FACK believes what is needed is a system of custodial sentences to be levied on the people in charge. “Secondary offences of individual liability on directors are required,” she adds. “The fact there aren’t any legal duties on directors for health and safety like there are for finance means that this act will fail to hit the mark.”

Last week the Sentencing Advisory Panel suggested a raft of proposals on what punishments might be handed to firms found guilty of corporate manslaughter. Measures included remedial orders instructing the offender to correct any failures, ‘significant fines’ based on a percentage of annual turnover and publicity orders.

“Why should the people who stand to benefit from the activities of an organisation not be accountable for its activities when that company kills people? It doesn’t make any sense and it’s unjust.”

Hilda Palmer, Families Against Corporate Killing

The potential brand damage this sanction represents could be massive. The panel suggested the offending company be ordered to place advertisements in newspapers, trade journals and even on TV and radio. It also proposed that convicted organisations be ordered to send letters to shareholders and customers detailing the nature of the failure and fine.

But large-scale media coverage of big cases is virtually a given, so Palmer doesn’t see that an enforced publicity order will provide much extra deterrent. “There is obviously the idea that the reputation implications of being charged with corporate manslaughter will be so great that it will do huge damage to a company,” she says. “But frankly, given what’s happened in the past, I don’t see that. Why should the people who stand to benefit from the activities of an organisation not be accountable for its activities when that company kills people? It doesn’t make any sense and it’s unjust.”

Steffan Groch, partner and head of health and safety at law firm DWF, has some sympathy with this argument. He feels the new act may have missed an opportunity. “My experience is that when you talk to people and you start to personalise liability – when you start to say to someone, ‘you have to do it because if you don’t, you’ll attract a criminal conviction’ – that’s the threat that really hits home.”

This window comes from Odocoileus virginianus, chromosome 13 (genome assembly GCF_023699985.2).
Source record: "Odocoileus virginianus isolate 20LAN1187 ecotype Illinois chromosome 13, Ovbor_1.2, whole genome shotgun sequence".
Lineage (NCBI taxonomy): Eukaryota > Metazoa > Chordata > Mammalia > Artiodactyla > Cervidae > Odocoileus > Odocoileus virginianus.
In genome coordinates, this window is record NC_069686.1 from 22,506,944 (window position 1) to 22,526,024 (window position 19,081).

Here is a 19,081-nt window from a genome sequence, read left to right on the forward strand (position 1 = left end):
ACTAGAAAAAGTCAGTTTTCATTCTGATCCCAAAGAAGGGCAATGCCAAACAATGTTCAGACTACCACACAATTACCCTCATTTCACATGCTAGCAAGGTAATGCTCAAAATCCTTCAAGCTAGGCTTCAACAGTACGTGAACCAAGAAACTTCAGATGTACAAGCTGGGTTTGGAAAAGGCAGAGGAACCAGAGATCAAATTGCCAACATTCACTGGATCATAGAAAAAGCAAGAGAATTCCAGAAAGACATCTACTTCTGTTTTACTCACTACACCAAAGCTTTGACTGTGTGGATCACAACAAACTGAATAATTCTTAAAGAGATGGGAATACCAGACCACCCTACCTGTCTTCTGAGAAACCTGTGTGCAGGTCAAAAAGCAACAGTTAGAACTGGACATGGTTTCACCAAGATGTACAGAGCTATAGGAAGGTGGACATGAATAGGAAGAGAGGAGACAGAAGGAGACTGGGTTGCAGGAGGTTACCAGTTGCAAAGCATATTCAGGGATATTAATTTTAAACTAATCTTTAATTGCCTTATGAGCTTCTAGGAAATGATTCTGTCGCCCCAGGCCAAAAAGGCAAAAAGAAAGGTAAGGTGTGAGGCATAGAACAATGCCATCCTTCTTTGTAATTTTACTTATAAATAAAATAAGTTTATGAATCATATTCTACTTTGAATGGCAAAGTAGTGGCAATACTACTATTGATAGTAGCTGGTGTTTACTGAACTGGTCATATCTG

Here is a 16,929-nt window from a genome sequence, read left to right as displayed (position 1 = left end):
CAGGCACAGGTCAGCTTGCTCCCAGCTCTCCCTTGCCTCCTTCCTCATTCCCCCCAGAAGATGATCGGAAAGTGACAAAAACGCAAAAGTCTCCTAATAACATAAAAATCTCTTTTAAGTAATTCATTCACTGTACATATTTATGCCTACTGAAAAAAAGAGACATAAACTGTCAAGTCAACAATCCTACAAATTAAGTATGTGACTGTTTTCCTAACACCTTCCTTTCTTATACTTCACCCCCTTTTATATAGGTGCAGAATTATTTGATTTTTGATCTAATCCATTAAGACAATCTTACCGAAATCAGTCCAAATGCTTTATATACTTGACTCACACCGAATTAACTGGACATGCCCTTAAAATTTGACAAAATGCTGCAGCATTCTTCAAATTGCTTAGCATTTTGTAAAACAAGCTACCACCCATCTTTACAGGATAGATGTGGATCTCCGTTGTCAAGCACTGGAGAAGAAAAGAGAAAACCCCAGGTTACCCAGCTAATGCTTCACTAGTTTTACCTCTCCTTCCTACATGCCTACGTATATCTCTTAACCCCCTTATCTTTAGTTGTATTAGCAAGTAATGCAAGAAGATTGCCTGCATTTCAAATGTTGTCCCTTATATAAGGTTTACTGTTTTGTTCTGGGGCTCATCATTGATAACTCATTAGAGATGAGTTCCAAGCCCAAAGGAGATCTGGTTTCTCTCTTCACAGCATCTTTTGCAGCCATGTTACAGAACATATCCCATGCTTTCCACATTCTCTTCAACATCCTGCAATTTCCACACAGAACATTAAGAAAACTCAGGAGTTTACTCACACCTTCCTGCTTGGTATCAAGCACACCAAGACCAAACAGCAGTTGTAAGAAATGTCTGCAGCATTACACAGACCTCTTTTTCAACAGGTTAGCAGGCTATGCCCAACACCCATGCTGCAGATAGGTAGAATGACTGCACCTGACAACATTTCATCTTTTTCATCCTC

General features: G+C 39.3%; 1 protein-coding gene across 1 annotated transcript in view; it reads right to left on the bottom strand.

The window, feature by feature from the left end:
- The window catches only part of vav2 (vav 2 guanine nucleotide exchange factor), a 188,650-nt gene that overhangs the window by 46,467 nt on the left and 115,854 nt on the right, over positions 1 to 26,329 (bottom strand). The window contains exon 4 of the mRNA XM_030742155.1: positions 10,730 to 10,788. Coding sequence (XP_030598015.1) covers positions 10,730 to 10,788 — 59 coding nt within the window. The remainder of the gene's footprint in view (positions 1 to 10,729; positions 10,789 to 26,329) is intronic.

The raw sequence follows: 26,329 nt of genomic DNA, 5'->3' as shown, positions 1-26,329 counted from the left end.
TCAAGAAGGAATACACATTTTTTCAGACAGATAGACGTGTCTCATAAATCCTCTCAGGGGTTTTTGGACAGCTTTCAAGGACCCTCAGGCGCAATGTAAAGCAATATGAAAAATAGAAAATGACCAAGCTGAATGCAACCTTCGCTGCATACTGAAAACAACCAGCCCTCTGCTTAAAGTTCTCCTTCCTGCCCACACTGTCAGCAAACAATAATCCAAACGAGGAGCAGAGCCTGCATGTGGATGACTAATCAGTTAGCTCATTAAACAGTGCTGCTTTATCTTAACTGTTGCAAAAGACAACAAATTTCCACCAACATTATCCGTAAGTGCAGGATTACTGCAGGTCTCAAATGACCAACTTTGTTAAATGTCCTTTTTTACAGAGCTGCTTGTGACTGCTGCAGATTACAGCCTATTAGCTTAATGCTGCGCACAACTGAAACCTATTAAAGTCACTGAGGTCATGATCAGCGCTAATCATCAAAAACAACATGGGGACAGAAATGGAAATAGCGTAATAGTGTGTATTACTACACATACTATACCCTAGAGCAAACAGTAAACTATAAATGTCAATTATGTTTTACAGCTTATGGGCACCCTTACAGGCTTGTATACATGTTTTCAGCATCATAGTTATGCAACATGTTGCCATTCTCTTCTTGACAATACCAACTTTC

Not much to fear

Last week, David Blunkett, a man who wrestled with the bill for a number of years in his role as Home Secretary, told UK directors they had nothing to fear from the new legislation. New policies and procedures should not be needed as the act doesn’t actually create any new obligations for businesses.

Providing your company already adheres to health and safety regulations there’s little reason to fret – a point supported by David Bergman, chief executive of the charity, Centre for Corporate Accountability. “If you are an organisation that is already compliant and you’re confident that you provide adequate training, instruction, supervision monitoring and all things that are required by health and safety law, then you will be fine,” he says. “Obviously, it would be sensible for any senior manger in the organisation to be certain this is the case with their company.”

Groch says he has been advising his clients to ensure that, at the very least, all the company directors understand what the act is about. “It is absolutely fundamental that senior managers get it right,” he says. “The scope of accountability is wider. Senior managers have always been responsible for health and safety but they’re now going to be more accountable on behalf of the company for what happens. If they don’t do what they should, their failings will bind the organisation.”